Alice thought marrying attractive American Bennett Van Cleve would be her ticket out of her stifling life in England. But when she and Bennett settle in Baileyville, Kentucky, she realizes that her life consists of nothing more than staying in their giant house all day and getting yelled at by his unpleasant father, who owns a coal mine. She’s just about to resign herself to a life of boredom when an opportunity presents itself in the form of a traveling horseback library—an initiative from Eleanor Roosevelt meant to counteract the devastating effects of the Depression by focusing on literacy and learning. Much to the dismay of her husband and father-in-law, Alice signs up and soon learns the ropes from the library’s leader, Margery. Margery doesn’t care what anyone thinks of her, rejects marriage, and would rather be on horseback than in a kitchen. And even though all this makes Margery a town pariah, Alice quickly grows to like her. Along with several other women (including one black woman, Sophia, whose employment causes controversy in a town that doesn’t believe black and white people should be allowed to use the same library), Margery and Alice supply magazines, Bible stories, and copies of books like Little Women to the largely poor residents who live in remote areas. Alice spends long days in terrible weather on horseback, but she finally feels happy in her new life in Kentucky, even as her marriage to Bennett is failing. But her powerful father-in-law doesn’t care for Alice’s job or Margery’s lifestyle, and he’ll stop at nothing to shut their library down. Basing her novel on the true story of the Pack Horse Library Project established by the Works Progress Administration in the 1930s, Moyes (Still Me, 2018, etc.) brings an often forgotten slice of history to life. She writes about Kentucky with lush descriptions of the landscape and tender respect for the townspeople, most of whom are poor, uneducated, and grateful for the chance to learn. Although Alice and Margery both have their own romances, the true power of the story is in the bonds between the women of the library. They may have different backgrounds, but their commitment to helping the people of Baileyville brings them together.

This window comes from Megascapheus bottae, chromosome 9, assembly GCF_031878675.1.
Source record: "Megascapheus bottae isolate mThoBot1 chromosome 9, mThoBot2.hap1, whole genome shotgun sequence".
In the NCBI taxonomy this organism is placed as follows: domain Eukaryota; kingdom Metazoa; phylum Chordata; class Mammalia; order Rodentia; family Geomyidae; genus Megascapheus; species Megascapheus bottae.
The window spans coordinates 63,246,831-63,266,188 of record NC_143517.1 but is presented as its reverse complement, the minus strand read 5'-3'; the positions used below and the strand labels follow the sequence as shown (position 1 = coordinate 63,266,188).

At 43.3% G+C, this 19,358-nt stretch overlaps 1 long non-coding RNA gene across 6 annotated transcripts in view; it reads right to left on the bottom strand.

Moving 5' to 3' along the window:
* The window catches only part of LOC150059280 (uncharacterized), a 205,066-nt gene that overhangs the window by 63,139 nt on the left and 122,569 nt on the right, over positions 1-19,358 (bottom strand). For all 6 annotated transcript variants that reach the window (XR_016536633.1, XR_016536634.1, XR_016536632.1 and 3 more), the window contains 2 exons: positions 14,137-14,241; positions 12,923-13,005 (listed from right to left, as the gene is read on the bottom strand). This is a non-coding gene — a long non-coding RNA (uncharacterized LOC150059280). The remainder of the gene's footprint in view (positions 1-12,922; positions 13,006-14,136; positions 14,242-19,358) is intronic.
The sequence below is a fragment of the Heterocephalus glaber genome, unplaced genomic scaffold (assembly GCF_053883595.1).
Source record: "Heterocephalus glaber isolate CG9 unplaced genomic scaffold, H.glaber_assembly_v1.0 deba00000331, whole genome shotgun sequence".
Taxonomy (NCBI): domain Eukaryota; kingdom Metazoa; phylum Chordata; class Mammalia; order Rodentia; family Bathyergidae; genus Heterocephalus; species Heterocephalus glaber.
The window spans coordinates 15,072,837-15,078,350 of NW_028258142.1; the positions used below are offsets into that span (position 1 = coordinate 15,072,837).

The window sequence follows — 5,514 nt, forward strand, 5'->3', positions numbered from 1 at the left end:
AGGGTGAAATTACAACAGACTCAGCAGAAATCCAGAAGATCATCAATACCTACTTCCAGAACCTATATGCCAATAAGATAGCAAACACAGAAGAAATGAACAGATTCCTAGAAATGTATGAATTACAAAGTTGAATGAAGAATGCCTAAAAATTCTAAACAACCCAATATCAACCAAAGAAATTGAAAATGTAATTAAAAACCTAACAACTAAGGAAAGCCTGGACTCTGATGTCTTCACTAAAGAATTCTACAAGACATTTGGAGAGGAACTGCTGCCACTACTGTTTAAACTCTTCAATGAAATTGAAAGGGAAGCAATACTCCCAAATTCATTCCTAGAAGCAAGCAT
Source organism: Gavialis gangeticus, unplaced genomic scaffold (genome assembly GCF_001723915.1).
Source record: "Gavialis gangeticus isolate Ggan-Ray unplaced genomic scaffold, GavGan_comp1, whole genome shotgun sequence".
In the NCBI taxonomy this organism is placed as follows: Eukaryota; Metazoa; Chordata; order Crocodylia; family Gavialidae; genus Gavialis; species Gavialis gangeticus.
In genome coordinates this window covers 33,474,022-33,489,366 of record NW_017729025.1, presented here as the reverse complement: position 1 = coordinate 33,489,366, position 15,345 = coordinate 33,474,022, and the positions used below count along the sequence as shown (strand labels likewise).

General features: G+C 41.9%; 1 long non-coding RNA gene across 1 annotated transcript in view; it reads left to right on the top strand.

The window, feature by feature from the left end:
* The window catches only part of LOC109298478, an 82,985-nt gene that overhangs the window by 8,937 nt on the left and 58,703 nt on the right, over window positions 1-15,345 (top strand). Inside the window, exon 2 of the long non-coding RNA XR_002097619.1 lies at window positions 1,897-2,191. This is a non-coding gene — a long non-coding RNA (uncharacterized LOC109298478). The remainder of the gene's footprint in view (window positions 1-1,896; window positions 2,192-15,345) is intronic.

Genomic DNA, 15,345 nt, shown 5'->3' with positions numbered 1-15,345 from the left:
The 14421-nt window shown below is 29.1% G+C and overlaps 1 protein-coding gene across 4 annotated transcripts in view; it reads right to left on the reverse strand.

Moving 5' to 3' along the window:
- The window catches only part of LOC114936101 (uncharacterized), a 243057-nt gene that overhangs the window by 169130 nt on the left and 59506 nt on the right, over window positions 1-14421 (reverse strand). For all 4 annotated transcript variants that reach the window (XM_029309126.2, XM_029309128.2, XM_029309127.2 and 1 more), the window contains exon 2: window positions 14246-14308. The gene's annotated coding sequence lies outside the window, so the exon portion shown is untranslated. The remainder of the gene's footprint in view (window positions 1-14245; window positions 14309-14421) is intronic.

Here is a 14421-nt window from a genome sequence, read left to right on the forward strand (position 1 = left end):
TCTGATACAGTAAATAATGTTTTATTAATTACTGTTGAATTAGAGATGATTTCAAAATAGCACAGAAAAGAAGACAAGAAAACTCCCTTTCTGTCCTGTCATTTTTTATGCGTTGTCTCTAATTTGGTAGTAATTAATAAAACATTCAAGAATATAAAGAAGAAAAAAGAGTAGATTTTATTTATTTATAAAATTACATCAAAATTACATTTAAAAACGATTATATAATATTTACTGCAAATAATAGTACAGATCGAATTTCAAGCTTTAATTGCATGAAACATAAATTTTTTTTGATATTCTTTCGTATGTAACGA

A love letter to the power of books and friendship.

Pub Date: Oct. 8, 2019

ISBN: 978-0-399-56248-8

Page Count: 400

Publisher: Pamela Dorman/Viking

Review Posted Online: July 1, 2019

Kirkus Reviews Issue: Aug. 1, 2019

Did you like this book?

more